On the 20th anniversary of the release of Love Jones, I used my snow day from work to see the film for a second time.
The first time, I finished it with a very negative attitude, immediately texting the friend who suggested it to ask why she loved it so much.
The reason why she suggested it was due to what I was going through in my current dating life: the ups, downs, and everything in between.
A little bit of background: Love Jones is a 1997 romantic film that intertwines love, poetry, and career choices between Darius Lovehall (Larenz Tate) and Nina Mosley (Nia Long), and the highs and lows that come with it.
The two lovers struggle with admitting their true feelings for each other, and this notion is constantly tested throughout the film.
The movie has gained a cult following because of its unique take on love during the late 90s, a time when technology was starting to make real change in the way we saw each other.
After watching the film again, I realize why I had such a bad taste in my mouth the first time and why I fell in love with it the second.
It solidified how different things are nowadays in terms of dating and relationships: we hide our emotions behind a screen.
We text each other our affection with some emojis thrown in there rather than picking up the phone to hear the voice on the other end.
We say “I don’t care” instead of taking the risk.
We find ways to not be memorable rather than to be something the other cannot forget.
With my first (and only, for now) relationship, my boyfriend and I never necessarily asked each other if we wanted to be in one – it just happened.
We would only get on the phone when we needed to resolve an issue or when we were in a fight and needed to clarify things.
The first time we broke up, he did it through a text message because he was “busy with his boys.”
When we first said “I love you,” we would text each other constantly, repeating it over and over again because the feeling was so fresh, new, and alive.
However, there is a difference between texting it and saying it loud and proud.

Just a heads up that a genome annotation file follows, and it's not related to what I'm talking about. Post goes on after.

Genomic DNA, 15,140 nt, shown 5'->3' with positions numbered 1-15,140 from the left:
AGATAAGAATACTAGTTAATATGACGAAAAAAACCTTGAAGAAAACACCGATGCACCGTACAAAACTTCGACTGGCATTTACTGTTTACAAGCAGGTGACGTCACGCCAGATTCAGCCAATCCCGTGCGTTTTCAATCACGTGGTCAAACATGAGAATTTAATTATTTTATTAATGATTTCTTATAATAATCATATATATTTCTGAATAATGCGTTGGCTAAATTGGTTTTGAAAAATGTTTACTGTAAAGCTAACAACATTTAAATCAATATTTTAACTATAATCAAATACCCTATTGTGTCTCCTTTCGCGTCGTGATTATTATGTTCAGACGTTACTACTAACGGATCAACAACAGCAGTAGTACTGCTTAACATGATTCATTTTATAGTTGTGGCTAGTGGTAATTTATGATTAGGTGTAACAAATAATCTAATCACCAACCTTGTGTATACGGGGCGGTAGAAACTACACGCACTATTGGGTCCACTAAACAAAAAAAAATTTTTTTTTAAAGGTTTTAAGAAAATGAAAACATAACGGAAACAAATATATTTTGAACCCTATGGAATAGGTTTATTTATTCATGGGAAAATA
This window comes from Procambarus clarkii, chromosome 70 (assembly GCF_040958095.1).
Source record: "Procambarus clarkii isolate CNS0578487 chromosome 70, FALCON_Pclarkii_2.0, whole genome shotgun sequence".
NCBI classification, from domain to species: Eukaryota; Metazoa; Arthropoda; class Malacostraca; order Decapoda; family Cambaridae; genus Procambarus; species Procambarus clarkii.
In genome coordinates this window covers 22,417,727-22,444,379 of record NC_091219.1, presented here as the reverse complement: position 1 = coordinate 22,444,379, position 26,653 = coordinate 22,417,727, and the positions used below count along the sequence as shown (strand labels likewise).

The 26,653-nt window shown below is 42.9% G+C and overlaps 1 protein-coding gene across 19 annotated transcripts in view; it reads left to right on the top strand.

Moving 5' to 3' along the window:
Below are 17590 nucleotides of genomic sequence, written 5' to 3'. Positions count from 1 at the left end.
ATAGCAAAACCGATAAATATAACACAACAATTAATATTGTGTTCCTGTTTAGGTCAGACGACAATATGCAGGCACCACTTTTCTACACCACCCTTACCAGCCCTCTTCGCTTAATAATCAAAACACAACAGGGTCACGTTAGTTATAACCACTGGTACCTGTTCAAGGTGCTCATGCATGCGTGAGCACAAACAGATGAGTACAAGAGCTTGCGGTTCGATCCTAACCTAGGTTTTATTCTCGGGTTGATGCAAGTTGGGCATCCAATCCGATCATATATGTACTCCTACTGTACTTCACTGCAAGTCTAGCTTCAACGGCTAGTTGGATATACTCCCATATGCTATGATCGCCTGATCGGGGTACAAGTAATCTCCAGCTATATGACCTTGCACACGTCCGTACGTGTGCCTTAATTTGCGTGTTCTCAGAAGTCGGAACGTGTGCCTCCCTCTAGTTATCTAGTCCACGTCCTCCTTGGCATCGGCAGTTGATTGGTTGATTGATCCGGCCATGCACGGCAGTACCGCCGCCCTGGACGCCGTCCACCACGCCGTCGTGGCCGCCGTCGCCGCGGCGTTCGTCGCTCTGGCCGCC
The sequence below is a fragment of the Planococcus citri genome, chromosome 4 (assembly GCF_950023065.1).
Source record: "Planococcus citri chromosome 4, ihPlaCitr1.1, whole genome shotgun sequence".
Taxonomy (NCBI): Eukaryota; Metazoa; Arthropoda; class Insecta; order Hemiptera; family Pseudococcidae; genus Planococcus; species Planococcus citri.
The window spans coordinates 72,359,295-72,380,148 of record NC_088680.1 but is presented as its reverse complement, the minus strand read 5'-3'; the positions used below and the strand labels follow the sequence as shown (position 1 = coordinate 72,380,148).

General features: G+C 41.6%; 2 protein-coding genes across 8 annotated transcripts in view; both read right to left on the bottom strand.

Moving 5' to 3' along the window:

Although things did not work out, our relationship and time together did teach me what I wanted in my next relationship and what I did not want, and for that, thank you.
With the man I was dating over the summer, we were very much out and about.
However, we were known as “bae” to each other and as “friends” to everyone else.
This was the first time I did not feel like creating a label for us because “labels complicate things,” as most people my age tend to say.
With him leaving to law school by the end of the summer, we were able to talk and still do.
However, our talking is, yet again, by texting.
Do I remember his voice?
Hardly, but he did write me a poem, which I still have.
I can say he tried.
With the guy (I think?) I am dating now, we absolutely never get on the phone, and quite honestly, we have not decided what we are other than “just having fun.”
While I was OK with it at first, I realized I am a person who enjoys having labels because labels do not complicate what you have with someone.
If there are complications, it is because of you, that other person, or both.
Do labels mean I want a relationship?
It just means that we are mature enough to have a conversation and talk things through.
Darius and Nina confess their love for each other by the end of the movie and how they will make things work although they are on different sides of the country.
That is not necessarily saying that they will get into a relationship – they are going to work things through.
That is what I commend.
People say women tend to get caught up in the idea of a Hollywood romance.
However, who would not want a love such as the one in Love Jones?
A man who publicly admits his admiration through a poetry performance.
A woman who is set on her career but also is set on love.
A love that has Lauryn Hill singing in the background.
A love where you can remember the voice of the person you are into because you take the time to call each other.
See the movie for yourself and decide.
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